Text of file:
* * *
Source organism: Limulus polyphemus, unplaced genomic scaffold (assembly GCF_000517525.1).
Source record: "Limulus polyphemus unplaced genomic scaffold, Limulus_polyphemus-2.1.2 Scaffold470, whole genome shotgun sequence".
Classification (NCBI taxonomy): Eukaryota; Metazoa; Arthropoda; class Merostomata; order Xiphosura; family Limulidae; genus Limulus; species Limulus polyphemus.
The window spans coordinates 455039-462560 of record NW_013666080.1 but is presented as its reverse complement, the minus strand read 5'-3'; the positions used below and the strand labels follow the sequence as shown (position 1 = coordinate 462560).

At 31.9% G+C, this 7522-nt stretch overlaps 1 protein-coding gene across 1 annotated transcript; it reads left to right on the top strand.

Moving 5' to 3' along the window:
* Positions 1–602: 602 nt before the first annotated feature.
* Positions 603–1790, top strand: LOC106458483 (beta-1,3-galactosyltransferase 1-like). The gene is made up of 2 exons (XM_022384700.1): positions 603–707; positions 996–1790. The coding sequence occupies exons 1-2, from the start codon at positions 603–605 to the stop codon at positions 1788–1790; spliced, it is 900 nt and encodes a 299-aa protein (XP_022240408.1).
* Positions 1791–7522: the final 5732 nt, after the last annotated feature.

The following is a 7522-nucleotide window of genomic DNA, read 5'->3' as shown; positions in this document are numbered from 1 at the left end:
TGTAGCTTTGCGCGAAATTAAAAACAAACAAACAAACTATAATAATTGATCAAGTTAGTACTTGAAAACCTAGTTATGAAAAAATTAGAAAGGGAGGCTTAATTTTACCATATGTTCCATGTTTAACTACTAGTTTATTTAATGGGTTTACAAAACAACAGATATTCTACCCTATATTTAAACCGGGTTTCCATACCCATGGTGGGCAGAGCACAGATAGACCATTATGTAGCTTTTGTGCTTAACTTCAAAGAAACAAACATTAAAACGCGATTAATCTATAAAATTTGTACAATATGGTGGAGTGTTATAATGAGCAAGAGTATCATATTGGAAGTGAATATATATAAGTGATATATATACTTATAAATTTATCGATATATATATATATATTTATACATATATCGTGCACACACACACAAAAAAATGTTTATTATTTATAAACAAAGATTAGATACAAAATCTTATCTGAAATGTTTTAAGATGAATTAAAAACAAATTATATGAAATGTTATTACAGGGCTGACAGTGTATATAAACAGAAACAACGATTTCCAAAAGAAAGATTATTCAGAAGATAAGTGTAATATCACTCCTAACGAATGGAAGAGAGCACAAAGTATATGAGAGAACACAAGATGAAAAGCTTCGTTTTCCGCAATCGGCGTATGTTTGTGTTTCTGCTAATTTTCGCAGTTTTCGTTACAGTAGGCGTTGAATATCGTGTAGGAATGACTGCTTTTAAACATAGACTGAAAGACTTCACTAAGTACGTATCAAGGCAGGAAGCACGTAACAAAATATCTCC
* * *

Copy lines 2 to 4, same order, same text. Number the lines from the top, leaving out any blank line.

Source record: "Limulus polyphemus unplaced genomic scaffold, Limulus_polyphemus-2.1.2 Scaffold470, whole genome shotgun sequence".
Classification (NCBI taxonomy): Eukaryota; Metazoa; Arthropoda; class Merostomata; order Xiphosura; family Limulidae; genus Limulus; species Limulus polyphemus.
The window spans coordinates 455039-462560 of record NW_013666080.1 but is presented as its reverse complement, the minus strand read 5'-3'; the positions used below and the strand labels follow the sequence as shown (position 1 = coordinate 462560).